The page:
We must also stress the generosity of Russia's Gosfilmofond in this respect. We received from them no less than seven animated features, as well as numerous short films both old and new.
In 1982 the Cinémathèque presented the exhibition, "The Art of Animated Cinema" at the Museum of Fine Arts of Montreal. On this occasion the National Film Board deposited the greater part of its animated productions with the Cinémathèque, completing the collection that had accumulated over the years. Furthermore, the film screenings that accompanied the exhibition at the museum allowed us to buy about 70 film prints which brought the collection more up to date with contemporary titles. In effect, the collection was enriched by adding computer generated films, advertising spots, and experimental films by younger Canadians, Americans and Europeans.
Some distributors, both national and foreign, ceded to us their prints when the rights expired, contributing in this fashion to diversify and add a greater range to our collection. In this manner, we obtained a sizable number of films from Hungary, Switzerland, France and Italy.
The retrospectives and special programs prepared by the Cinémathèque for various festivals constituted another source of acquisitions. The research implicit to this work led to the discovery of prints formerly unknown, which now occupy a place of honor among our most prized titles.
In the mid-1980s an agreement with Radio-Canada resulted in the deposit of animated films made by their French section since 1968, along with the relevant documentation, including negative and positive prints, storyboards, cels, cut-outs, soundtracks, and key drawings. This represented a happy addition to the national heritage already entrusted to our care.
Today the animation collection comprises approximately 5,000 titles. Among the rarest are some of the works of Raoul Barre, Oskar Fischinger, Otto Messmer, Charlie Bowers and Winsor McCay, plus, the famous Matches: An Appeal made in England in 1899. This film is considered to be the earliest animation film of all.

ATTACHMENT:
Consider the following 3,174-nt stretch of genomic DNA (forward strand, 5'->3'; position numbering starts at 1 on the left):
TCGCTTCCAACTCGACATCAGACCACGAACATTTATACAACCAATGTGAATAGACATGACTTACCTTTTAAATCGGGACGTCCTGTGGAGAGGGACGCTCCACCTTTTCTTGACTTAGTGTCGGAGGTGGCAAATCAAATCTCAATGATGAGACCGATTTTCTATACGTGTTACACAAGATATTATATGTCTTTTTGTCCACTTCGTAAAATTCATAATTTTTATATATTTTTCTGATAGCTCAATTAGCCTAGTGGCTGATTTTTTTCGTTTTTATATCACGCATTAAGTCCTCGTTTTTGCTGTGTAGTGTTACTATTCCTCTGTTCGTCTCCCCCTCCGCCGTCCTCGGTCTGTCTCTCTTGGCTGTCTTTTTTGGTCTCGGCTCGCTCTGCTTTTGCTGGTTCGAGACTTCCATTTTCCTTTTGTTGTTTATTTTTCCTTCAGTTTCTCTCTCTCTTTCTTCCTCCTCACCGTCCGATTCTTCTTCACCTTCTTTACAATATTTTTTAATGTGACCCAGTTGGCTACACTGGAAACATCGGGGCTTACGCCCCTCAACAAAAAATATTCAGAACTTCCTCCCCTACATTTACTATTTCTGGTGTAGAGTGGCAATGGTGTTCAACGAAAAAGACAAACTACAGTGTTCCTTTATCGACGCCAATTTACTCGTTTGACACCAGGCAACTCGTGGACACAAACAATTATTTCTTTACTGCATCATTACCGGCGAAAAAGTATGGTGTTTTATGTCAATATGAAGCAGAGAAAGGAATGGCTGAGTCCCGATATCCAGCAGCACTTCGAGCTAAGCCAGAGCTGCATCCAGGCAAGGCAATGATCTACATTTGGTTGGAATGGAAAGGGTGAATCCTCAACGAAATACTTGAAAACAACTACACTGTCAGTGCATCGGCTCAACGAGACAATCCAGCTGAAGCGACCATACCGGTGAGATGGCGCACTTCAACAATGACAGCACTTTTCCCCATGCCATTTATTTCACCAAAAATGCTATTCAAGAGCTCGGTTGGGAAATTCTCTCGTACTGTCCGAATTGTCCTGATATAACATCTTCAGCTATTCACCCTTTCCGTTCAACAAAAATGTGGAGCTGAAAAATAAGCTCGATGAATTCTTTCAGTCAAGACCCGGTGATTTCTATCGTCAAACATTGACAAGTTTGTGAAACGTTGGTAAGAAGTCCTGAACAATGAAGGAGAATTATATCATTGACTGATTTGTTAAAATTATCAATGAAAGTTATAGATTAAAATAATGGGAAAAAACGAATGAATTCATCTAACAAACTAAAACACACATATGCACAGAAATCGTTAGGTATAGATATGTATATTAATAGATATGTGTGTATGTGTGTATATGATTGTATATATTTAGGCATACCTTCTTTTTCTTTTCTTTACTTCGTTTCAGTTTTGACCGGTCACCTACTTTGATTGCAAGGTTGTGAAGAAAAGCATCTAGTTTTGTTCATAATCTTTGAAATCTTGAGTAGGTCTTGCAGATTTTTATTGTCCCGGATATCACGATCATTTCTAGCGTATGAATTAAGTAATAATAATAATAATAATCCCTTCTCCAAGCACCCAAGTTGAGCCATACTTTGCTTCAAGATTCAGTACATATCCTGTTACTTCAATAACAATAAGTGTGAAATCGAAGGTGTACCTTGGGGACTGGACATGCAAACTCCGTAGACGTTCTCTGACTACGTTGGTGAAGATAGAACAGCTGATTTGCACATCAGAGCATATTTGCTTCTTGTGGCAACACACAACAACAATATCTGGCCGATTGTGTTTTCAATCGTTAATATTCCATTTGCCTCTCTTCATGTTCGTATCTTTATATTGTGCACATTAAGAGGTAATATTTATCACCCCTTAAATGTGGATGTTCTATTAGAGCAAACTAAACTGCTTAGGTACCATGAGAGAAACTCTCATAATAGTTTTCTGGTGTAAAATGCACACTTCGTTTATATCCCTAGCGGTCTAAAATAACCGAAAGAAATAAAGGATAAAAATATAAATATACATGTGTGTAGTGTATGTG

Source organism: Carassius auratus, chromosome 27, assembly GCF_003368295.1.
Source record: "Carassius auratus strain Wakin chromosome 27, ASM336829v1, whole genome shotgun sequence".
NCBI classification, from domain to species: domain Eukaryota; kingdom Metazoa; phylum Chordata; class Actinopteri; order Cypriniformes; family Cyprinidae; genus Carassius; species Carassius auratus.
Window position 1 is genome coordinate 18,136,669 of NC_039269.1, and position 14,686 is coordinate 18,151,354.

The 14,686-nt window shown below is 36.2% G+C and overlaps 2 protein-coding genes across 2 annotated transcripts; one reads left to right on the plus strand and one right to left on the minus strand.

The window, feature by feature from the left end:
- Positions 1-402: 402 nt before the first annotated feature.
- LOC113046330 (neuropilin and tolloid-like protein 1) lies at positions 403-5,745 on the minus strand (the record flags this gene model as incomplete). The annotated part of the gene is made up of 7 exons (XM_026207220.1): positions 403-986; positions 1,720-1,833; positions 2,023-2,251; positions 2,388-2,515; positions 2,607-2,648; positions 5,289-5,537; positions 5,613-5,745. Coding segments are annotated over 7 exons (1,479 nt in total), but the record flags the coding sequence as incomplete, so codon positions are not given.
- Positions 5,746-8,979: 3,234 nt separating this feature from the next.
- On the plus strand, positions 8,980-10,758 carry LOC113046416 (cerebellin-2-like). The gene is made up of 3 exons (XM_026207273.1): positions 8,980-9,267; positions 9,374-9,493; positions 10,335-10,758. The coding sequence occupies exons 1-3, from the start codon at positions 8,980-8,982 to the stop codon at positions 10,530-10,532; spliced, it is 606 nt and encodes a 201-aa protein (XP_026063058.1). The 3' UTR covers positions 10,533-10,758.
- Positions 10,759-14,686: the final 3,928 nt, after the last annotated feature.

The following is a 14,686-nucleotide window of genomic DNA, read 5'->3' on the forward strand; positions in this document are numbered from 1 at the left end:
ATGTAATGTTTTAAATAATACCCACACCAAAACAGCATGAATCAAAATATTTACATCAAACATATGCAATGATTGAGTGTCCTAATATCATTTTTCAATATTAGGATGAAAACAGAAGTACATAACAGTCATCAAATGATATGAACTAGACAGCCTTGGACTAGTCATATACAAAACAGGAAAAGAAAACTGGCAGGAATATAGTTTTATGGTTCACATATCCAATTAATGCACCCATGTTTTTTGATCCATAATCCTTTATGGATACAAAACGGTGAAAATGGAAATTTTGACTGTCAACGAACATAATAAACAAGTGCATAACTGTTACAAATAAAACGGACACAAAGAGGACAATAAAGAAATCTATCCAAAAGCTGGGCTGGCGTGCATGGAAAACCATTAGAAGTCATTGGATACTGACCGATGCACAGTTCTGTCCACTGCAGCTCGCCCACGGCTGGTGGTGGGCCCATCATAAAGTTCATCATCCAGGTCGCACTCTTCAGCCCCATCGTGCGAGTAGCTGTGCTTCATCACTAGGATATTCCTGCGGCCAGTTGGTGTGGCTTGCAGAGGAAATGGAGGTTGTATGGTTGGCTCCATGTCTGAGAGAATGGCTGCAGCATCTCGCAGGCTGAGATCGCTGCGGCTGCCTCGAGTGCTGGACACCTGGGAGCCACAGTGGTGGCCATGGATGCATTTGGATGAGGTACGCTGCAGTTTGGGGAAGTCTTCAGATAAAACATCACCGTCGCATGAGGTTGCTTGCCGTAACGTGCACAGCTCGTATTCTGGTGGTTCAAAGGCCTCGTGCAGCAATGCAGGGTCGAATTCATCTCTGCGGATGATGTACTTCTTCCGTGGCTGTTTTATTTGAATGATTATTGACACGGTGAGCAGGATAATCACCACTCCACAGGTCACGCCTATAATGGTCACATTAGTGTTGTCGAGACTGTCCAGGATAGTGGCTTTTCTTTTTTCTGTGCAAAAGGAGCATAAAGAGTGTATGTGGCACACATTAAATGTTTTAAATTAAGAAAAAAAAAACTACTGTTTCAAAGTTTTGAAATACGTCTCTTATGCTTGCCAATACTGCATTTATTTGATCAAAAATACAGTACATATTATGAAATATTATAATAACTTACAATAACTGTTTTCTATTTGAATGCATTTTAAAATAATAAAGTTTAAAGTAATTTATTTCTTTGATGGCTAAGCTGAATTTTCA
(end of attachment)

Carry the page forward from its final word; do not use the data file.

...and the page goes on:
On the topic of McCay, the Cinémathèque possesses his complete works or at least all that survives. One generally concedes to him the authorship of the first genuine animation film made in the United States. An exceptional draftsman, he instinctively understood the principles of modern animation and the grammar of their structure. He also experimented, in unpublished projects, with the subjects of progressive movement, rhythm, and the characterization of personalities. Because of this, McCay played a major role in animation history, and his films influenced a whole generation of American animators. Thanks to the efforts of individuals and organizations, including the Cinémathèque, certain films were preserved in authentic full copies. In the 1920s, 75 cans of nitrate film were given to a friend of McCay's, who kept them in his garage for years. In 1947, an advertising film producer examined and catalogued the film prints and negative elements that hadn't already decomposed. They were then kept in cold storage for another 20 years by McCay's friend. At the time of the 1967 retrospective, the entire bunch of cans were shipped to the Cinémathèque, which quickly made safety copies of them all, since their time had run out.